The vast majority of advisors I speak with agree that referrals from centers of influence are a significant opportunity. It’s an opportunity, however, of the ‘untapped’ variety.
Yes, referrals from clients continue to be the dominant driver of new business. When we recently asked 575 high net worth investors how they first became aware of their advisor, they had this to say:
Two things jump out.
Despite the opportunity, most advisors tell me that they just don’t feel it’s being maximized. And that isn’t terribly surprising. In fairness, it’s a long-term strategy and it takes work. But if we get it right, it holds out the potential to drive significant growth.
What’s Getting in the Way?
I’ve studied this strategy through the eyes of advisors, clients and professionals and, in my opinion, there’s one dominant reason that advisors aren’t getting more referrals from professionals.
Here it is. A good center of influence strategy is a client engagement strategy first and a referral strategy second. Too often we get that reversed.
If you can build a network of professionals that are exactly right for the clients you serve, you’ll drive deeper engagement. If you can help clients find support, as and when they need it, you’ll drive deeper engagement. And, if you can ensure that you’re referring clients to professionals that will meet their needs and deliver the highest possible level of service, you’ll drive deeper engagement.
Oh, and deeper engagement drives referrals.
Center of Influence Strategy as Client Engagement Strategy
My guess is that if you think about working with centers of influence as a way to provide a richer experience to your clients, you’ll identify the right people to work with, you’ll be selective, you’ll build relationships and you’ll lay the groundwork for reciprocal referrals. And yes, those professionals do need to be open to referring their clients to you, but that’s only part of the equation.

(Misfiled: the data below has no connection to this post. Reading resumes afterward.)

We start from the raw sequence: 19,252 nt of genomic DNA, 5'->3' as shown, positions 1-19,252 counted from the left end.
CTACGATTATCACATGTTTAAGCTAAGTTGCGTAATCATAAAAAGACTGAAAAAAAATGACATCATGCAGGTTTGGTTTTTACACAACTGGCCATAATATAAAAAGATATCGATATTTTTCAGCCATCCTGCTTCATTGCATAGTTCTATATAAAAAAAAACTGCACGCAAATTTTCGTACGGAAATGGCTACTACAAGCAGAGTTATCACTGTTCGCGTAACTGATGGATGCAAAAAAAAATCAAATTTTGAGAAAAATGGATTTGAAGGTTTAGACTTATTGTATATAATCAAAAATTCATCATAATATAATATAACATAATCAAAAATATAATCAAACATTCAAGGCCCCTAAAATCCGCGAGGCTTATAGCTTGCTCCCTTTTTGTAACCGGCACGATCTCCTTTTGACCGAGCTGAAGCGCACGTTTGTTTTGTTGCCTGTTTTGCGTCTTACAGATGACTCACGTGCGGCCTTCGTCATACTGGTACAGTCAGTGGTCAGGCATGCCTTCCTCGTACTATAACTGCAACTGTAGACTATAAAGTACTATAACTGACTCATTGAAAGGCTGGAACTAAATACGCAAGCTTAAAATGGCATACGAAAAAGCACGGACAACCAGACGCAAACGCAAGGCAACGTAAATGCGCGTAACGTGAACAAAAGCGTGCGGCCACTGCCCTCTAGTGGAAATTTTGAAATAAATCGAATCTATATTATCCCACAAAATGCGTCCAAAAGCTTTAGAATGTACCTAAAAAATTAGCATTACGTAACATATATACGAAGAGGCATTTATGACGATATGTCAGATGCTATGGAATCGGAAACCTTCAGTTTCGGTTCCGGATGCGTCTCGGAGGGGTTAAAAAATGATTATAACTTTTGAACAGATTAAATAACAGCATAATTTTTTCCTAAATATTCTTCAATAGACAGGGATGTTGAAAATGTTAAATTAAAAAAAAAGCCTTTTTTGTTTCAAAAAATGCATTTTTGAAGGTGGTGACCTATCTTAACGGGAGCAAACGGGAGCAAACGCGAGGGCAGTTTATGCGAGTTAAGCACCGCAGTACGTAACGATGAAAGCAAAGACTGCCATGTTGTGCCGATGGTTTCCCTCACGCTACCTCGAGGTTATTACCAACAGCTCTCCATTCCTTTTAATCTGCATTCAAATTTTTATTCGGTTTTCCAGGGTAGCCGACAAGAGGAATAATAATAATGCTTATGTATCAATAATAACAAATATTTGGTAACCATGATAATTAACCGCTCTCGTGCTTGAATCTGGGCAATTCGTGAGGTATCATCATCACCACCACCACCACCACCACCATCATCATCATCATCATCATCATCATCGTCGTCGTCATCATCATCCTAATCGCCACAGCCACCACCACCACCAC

You can start by assessing how you approach centers of influence today.
If you want to create a center of influence strategy that will drive engagement and referrals, here’s one simple approach.
#1 Start with your existing clients
Reach out to your existing clients to ensure you’ve tracked the professionals with whom they are working. And, get their feedback on the experience to ensure that the professional is, in fact, a good fit. Let the client know that you’re always adding to your network and would like to reach out to see if there’s a fit so you can make referrals to other clients as needed.
#2 Reach out to the Center of Influence
Now that you’ve established that you have a mutual client and that the service level is strong, you can reach out directly. Here’s a sample script.
“<COI Name> my name is <NAME> from <FIRM> . We have a mutual client, and he/she gave me your name and number. Do you have a few minutes to talk?
I’m calling because <CLIENT NAME> speaks very highly of the service you provide. We work with a small group of professional advisors and when there is a specific need, I refer them on to my clients. I was wondering if you had time for a quick meeting so that I can tell you a bit more about my clients and get to know your business in more detail, so that I can refer clients should there be a match with their specific needs.”
Note that your goal isn’t to pitch the center of influence on referrals. You’re legitimately looking to understand if there is a good fit for your clients. When you take that approach, everyone’s defenses go down because it’s all about the client.
Interview the Center of Influence
At this point, you need to dig deeper. Their willingness to let you make referrals clearly isn’t the only criteria to determine if this will be a good fit. When you meet, your goals are to:
I’d suggest that you also want to determine if the center of influence is open to making reciprocal referrals should an opportunity arise. That means that he or she needs a clear understanding of who is right for your business. If you let them know that any referral is a good referral, you may as well suggest they send no one.
Remember, this isn’t a pitch, it’s an interview. Among the kinds of questions you might ask are the following:
Look at the Process Through Their Eyes
Based on interviews among a group of accountants that I conducted some time ago, there are a few things that work (or don’t) to encourage referrals.
Like so many things, getting this strategy right requires focus and patience in equal doses. What do you do to nurture relationships with centers of influence?